Nima-Tseren Chimidovich Dobaev,  Department on Inter-Ethnic Relations,Council of Ministers, Buriatia Republic

Eduard Khamidovich Dzhetuganov,  Committee on Nationality Policy,Karachaev-Cherkessk Republic

Vsyacheslav Nikolaevich Egorov,  Department on Inter-Ethnic Relations,Ul'ianovsk Oblast Administration.

Bronislav Bronislavovich Zadarnovsky,  State Committee on Nationality Policy(GOSKOMNATS), Russian Federation

Vyacheslav Vladimirovich Igrunov,  GOSKOMNATS

Arkady Stepanovich Istomin,  Komi-Perm Autonomous Okrug Administration.

Ludmila Petrovna Ivanova,  Head Specialist on Inter-Ethnic Questions, Councilof Ministers, Udmurt Republic.

Vladimir Evgen'evich Churov,  Inter-Republican Information Group, Committeeon Foreign Affairs, Office of the Mayor of St. Petersburg.

Aleksandra Georgievna Ivanova,  Deputy Head, Orenburg Oblast Administration

Sergei Vladimirovich Kuleshov,  GOSKOMNATS

Igor Georgievich Kosikov,  Institute of Ethnology and Anthropology, RussianAcademy of Sciences

Teimuraz El'murzaevich Kusov,  Committee on Nationality Affairs, Council ofMinisters, North Ossetian Republic.

Aleksei Ivanovich Kazannik,  Committee on Nationality Affairs, Religious andSocial Groupings, Omsk Oblast Administration.

Vladimir Vladimirovich Kosygin,  Advisor on Questions of Inter-EthnicRelations to the Representative of the Russian Federation in the KoriagAutonomous Okrug.

Viktor Aleksandrovich Kremeniuk,  Institute of USA and Canada, RussianAcademy of Sciences.

Nailia Ramazanovna Malikova,  GOSKOMNATS

Oleg Konstantinovich Malyshev,  Head Specialist on Inter-Ethnic Relations,Volgograd Oblast Administration.

Aleksandr Anatolievich Magleev,  Department of Inter-Ethnic Relations,Irkutsk Oblast Administration.

Oleg Inokent'evich Osogostok,  Plenipotentiary, Evenko Autonomous Okrug.

Vladimir Pavlovich Narezhnyi,  Mordovian Republic

VADM Yur'evich Ovchinikov,  Department on Nationality Questions, Altay Kray

Eduard Nikolaevich Ozhiganov,  Sector of Analysis and Forecasting ofInter-Ethnic Relations, Supreme Soviet, Russian Federation

Nikolai Vasil'evich Pyrkin,  Department on Inter-Ethnic Relations, Council ofMinisters of the Chuvash Republic.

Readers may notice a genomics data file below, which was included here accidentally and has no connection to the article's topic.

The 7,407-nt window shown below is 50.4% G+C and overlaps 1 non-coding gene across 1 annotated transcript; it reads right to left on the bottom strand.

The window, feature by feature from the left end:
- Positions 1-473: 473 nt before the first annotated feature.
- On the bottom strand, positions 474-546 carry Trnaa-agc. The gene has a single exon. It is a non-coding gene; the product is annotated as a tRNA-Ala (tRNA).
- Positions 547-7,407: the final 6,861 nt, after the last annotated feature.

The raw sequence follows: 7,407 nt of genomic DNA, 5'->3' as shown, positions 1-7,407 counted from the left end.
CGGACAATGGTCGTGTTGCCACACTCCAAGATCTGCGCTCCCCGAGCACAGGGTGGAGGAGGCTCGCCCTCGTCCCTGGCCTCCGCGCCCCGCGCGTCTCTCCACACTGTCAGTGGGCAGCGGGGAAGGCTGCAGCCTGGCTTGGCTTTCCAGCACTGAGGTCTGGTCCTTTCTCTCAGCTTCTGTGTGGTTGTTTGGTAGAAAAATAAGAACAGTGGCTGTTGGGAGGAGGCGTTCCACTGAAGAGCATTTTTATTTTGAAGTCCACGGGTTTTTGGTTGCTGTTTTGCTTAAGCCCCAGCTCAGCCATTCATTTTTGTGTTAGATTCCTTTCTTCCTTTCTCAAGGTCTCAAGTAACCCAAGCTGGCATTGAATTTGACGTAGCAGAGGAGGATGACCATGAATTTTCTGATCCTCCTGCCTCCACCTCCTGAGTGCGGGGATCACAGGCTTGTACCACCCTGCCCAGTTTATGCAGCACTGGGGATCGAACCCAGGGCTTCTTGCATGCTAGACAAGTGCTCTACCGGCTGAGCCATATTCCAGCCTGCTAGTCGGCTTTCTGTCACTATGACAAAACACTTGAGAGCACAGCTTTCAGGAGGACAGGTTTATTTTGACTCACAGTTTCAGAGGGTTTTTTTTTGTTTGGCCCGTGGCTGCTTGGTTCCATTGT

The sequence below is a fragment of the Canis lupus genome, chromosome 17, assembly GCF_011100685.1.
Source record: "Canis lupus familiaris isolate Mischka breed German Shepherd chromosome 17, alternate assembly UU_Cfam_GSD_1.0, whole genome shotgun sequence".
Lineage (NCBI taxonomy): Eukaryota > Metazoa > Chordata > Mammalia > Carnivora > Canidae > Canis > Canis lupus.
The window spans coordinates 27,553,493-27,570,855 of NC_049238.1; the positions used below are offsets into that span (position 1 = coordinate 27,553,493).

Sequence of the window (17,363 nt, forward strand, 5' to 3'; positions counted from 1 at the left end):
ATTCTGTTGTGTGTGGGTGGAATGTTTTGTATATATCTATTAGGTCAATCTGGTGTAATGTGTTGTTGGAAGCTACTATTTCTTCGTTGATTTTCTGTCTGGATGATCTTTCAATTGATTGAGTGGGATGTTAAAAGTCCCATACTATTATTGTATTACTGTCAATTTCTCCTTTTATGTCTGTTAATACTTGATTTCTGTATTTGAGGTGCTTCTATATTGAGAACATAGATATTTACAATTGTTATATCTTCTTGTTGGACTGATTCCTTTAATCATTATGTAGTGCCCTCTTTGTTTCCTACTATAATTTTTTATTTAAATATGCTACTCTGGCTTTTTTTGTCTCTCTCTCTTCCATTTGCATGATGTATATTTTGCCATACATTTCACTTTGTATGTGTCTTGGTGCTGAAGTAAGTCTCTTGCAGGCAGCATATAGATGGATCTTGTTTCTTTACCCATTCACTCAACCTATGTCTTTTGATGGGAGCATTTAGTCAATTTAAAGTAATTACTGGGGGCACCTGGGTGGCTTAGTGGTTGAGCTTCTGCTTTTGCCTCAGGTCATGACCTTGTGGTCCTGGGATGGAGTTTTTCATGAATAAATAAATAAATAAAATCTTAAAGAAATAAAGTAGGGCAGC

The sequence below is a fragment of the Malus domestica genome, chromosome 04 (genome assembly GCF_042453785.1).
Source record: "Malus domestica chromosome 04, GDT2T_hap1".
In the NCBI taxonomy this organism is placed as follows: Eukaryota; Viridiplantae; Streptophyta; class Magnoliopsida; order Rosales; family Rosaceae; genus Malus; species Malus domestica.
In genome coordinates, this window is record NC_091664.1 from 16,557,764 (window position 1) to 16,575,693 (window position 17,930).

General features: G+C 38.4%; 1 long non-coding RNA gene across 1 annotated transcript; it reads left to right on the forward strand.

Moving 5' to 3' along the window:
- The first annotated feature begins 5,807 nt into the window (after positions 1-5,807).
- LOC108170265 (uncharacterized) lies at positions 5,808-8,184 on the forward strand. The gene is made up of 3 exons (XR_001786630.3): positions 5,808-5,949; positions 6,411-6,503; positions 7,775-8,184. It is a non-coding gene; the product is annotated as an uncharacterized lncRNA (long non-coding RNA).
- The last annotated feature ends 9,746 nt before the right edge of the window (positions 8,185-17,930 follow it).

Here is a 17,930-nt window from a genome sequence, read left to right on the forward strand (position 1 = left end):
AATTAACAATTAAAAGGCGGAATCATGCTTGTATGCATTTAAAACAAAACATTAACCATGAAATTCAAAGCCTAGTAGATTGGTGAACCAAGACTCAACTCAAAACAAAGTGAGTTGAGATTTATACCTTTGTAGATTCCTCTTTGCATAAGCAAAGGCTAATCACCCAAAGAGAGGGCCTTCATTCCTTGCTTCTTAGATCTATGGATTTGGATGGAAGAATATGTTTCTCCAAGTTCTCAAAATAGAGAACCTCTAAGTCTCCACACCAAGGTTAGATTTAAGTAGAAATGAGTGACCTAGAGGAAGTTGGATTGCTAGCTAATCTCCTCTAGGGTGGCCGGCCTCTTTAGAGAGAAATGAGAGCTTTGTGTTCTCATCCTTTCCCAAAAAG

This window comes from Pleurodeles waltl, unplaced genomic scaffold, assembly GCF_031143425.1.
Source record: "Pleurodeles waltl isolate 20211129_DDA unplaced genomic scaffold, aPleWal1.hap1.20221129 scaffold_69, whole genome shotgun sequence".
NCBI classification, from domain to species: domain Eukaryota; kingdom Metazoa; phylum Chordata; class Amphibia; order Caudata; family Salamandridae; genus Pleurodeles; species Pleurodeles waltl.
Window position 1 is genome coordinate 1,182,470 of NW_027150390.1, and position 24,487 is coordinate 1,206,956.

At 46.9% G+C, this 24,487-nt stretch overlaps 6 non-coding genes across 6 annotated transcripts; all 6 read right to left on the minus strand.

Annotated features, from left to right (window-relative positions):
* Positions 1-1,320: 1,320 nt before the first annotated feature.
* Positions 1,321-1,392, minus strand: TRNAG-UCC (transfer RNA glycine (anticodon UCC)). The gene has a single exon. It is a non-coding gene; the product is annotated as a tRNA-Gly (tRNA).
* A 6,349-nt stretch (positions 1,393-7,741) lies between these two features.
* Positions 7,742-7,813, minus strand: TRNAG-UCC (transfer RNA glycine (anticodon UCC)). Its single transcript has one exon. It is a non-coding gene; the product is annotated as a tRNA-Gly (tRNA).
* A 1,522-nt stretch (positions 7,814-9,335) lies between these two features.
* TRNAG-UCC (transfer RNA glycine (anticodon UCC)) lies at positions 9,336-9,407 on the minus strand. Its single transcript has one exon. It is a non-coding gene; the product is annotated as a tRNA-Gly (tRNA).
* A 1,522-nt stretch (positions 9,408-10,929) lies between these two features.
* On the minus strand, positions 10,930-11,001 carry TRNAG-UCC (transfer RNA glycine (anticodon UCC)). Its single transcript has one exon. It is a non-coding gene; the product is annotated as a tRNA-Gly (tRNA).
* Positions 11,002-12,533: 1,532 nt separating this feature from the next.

Evlogii Alekseevich Popov,  Department of Nationality Questions and Culture,Council of Ministers of the Komi Republic.

Anatoly Nikolaevich Pshenichnov,  Deputy Chairman, Committee on NationalityPolicy and Nationality Relations, Adygei Republic.

Vadim Valer'evich Remler,  Department of International Relations, KrasnodarKrai Administration

Aleksandr Aleksandrovich Susokolov,  GOSKOMNATS and Ministry of Education ofthe Russian Federation

Stalina Vasil'evna Sergeeva,  Head Specialist for Nationality Questions, PermOblast Administration.

Viktor Stepanovich Solov'ev,  Advisor to the State Secretary of the Marii ElRepublic for Inter-Ethnic Questions

Dimitrii Alekseevich Sortyiakov,  Head Specialist for Inter-Ethnic Relations,Government of the Republic of Altai.

Sergei Nikolaevich Semenov,  Sector on Nationality Policy, Council ofMinisters of the Bashkorostan Republic.

Irina Vasilievna Terent'eva,  Departmant of Inter-Ethnic Relations and Linkswith Social-Political Groupings, Staff of the President of the TatarstanRepublic.

Galina Alekseevna Troshkina,  Council of Ministers of the Khakasia Republic.

Valery Aleksandrovich Tishkov,  GOSMKOMNATS and Institute of Ethnology andAnthropology, Russian Academy of Sciences.

Mara Yanovna Ustinova,  Institute of Ethnology and Anthropology, RussianAcademy of Sciences

Nikolai Gavrilovich Tsyganash,  Laboratory of Analysis of Inter-EthnicRelations, North Caucasus Scientific Center (Rostov Oblast).

Evgeny Ustinovich Chayauskas,  Department of Nationality Policy, KaliningradAdministrative Oblast.

Valentina Georgievna Chebotareva,  GOSKOMNATS

Valery Sergeevich Chibisenkov,  GOSKOMNATS

Valery Nikiforovich Shamshurov,  GOSKOMNATS

Yuri Khapagovich Shurdumov,  Standing Commission on Questions of Developmentof Inter-Ethnic Relations, Culture, Language, National and InternationalTraditions, Supreme Soviet of the Kabardino-Balkarsk Republic.

Aleksandr Ivanovich Shundulidi,  Kemerovosk Oblast Administration

Anatoly Nikolaevich Yamskov,  Institute of Ethnography and Anthropology,Russian Academy of Sciences

Leonid Valer'evich Chikov,  Inter-Regional Department for the Peoples of theNorth and Nationality Questions, Sakhalin Oblast Administration.

Irina Nikolaevna Prokhorova,  Sector of Inter-Ethnic Relations, SaratovOblast Administration.

Gennady Semenovich Korepanov,  Committee on Nationality Affairs, TiumenOblast Administration.

Valentin Mikhailovich Molotkov,  Council of Peoples' Deputies,Khanty-Mansiisk Autonomous Okrug.

Sergei Nikolaevich Khariuchi,  Yamalo-Nenetsk National Okrug Administration.

Vatanar Saidovich Yag'ia,  Office of the Mayor of St. Petersburg.

United States

Graham Allison,  Kennedy School of Government, Harvard University

David Hamburg,  Carnegie Corporation of New York

Allen H. Kassof,  Project on Ethnic Relations

Livia B. Plaks,  Project on Ethnic Relations

William Ury,  Conflict Management Group

Fiona Hill,  Kennedy School of Government, Harvard University

Zvi Gitelman,  University of Michigan

Rasma Karklins,  University of Illinois at Chicago.

Bruce Allyn,  Conflict Management Group

Daniel C. Matuszewski,  International Research and Exchanges Board

Donald Horowitz,  Duke University Law School

Nancy Lubin,  U.S. Institute of Peace

Larry Watts,  Project on Ethnic Relations


Vojislav Stanovcic,  Belgrade University

Other PER Publications

Romanian-American Symposium on Inter-Ethnic Relations in Romania

The Romanies of East-Central Europe: Illusions and Reality

Ethnic Relations in Eastern Europe and the Russian Federation: Proceedings of the PER Consortium, Budapest, December 1992 (forthcoming)

Ethnic Relations and the Restructuring of Europe: American-Hungarian-Romanian Symposium, Bucharest, February 1993